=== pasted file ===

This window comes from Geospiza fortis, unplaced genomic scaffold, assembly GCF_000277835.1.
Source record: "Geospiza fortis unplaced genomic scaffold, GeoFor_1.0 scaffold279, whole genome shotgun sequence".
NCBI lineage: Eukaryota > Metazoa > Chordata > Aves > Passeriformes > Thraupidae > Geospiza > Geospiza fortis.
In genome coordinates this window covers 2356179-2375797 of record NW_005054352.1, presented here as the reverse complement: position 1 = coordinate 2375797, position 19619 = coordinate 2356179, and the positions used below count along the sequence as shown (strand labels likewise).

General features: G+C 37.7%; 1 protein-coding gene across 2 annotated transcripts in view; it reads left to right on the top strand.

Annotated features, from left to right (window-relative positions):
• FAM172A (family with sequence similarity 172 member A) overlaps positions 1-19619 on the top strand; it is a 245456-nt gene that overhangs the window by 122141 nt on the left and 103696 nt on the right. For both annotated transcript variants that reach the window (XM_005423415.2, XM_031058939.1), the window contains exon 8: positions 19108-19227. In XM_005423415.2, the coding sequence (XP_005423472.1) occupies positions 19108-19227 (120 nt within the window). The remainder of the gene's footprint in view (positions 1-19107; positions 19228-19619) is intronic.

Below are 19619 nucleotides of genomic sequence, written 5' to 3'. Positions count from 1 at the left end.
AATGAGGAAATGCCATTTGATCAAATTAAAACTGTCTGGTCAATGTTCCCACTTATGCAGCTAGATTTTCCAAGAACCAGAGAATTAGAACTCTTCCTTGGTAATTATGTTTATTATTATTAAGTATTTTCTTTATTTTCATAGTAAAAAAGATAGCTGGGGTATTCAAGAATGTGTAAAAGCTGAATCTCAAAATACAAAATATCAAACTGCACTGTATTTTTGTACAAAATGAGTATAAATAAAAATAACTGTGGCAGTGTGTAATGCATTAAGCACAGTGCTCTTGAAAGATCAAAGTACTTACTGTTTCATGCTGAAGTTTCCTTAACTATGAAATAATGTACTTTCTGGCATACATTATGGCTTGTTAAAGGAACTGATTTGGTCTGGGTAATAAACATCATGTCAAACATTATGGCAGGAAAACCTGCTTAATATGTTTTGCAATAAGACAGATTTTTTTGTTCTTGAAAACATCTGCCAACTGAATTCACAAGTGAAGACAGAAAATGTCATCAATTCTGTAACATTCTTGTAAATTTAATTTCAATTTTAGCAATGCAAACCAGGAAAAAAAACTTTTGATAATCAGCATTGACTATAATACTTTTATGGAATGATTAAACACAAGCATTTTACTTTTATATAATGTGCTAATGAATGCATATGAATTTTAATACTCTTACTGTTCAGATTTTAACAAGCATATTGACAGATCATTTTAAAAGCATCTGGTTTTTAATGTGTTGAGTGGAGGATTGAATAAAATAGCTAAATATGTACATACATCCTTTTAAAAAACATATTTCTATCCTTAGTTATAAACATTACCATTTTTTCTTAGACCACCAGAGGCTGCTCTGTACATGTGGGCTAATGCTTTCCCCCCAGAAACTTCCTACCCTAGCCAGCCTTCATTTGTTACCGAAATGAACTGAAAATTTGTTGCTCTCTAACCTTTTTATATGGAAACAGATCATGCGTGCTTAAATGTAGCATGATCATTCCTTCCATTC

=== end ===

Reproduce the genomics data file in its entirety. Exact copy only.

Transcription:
This window comes from Geospiza fortis, unplaced genomic scaffold, assembly GCF_000277835.1.
Source record: "Geospiza fortis unplaced genomic scaffold, GeoFor_1.0 scaffold279, whole genome shotgun sequence".
NCBI lineage: Eukaryota > Metazoa > Chordata > Aves > Passeriformes > Thraupidae > Geospiza > Geospiza fortis.
In genome coordinates this window covers 2356179-2375797 of record NW_005054352.1, presented here as the reverse complement: position 1 = coordinate 2375797, position 19619 = coordinate 2356179, and the positions used below count along the sequence as shown (strand labels likewise).

General features: G+C 37.7%; 1 protein-coding gene across 2 annotated transcripts in view; it reads left to right on the top strand.

Annotated features, from left to right (window-relative positions):
• FAM172A (family with sequence similarity 172 member A) overlaps positions 1-19619 on the top strand; it is a 245456-nt gene that overhangs the window by 122141 nt on the left and 103696 nt on the right. For both annotated transcript variants that reach the window (XM_005423415.2, XM_031058939.1), the window contains exon 8: positions 19108-19227. In XM_005423415.2, the coding sequence (XP_005423472.1) occupies positions 19108-19227 (120 nt within the window). The remainder of the gene's footprint in view (positions 1-19107; positions 19228-19619) is intronic.

Below are 19619 nucleotides of genomic sequence, written 5' to 3'. Positions count from 1 at the left end.
AATGAGGAAATGCCATTTGATCAAATTAAAACTGTCTGGTCAATGTTCCCACTTATGCAGCTAGATTTTCCAAGAACCAGAGAATTAGAACTCTTCCTTGGTAATTATGTTTATTATTATTAAGTATTTTCTTTATTTTCATAGTAAAAAAGATAGCTGGGGTATTCAAGAATGTGTAAAAGCTGAATCTCAAAATACAAAATATCAAACTGCACTGTATTTTTGTACAAAATGAGTATAAATAAAAATAACTGTGGCAGTGTGTAATGCATTAAGCACAGTGCTCTTGAAAGATCAAAGTACTTACTGTTTCATGCTGAAGTTTCCTTAACTATGAAATAATGTACTTTCTGGCATACATTATGGCTTGTTAAAGGAACTGATTTGGTCTGGGTAATAAACATCATGTCAAACATTATGGCAGGAAAACCTGCTTAATATGTTTTGCAATAAGACAGATTTTTTTGTTCTTGAAAACATCTGCCAACTGAATTCACAAGTGAAGACAGAAAATGTCATCAATTCTGTAACATTCTTGTAAATTTAATTTCAATTTTAGCAATGCAAACCAGGAAAAAAAACTTTTGATAATCAGCATTGACTATAATACTTTTATGGAATGATTAAACACAAGCATTTTACTTTTATATAATGTGCTAATGAATGCATATGAATTTTAATACTCTTACTGTTCAGATTTTAACAAGCATATTGACAGATCATTTTAAAAGCATCTGGTTTTTAATGTGTTGAGTGGAGGATTGAATAAAATAGCTAAATATGTACATACATCCTTTTAAAAAACATATTTCTATCCTTAGTTATAAACATTACCATTTTTTCTTAGACCACCAGAGGCTGCTCTGTACATGTGGGCTAATGCTTTCCCCCCAGAAACTTCCTACCCTAGCCAGCCTTCATTTGTTACCGAAATGAACTGAAAATTTGTTGCTCTCTAACCTTTTTATATGGAAACAGATCATGCGTGCTTAAATGTAGCATGATCATTCCTTCCATTC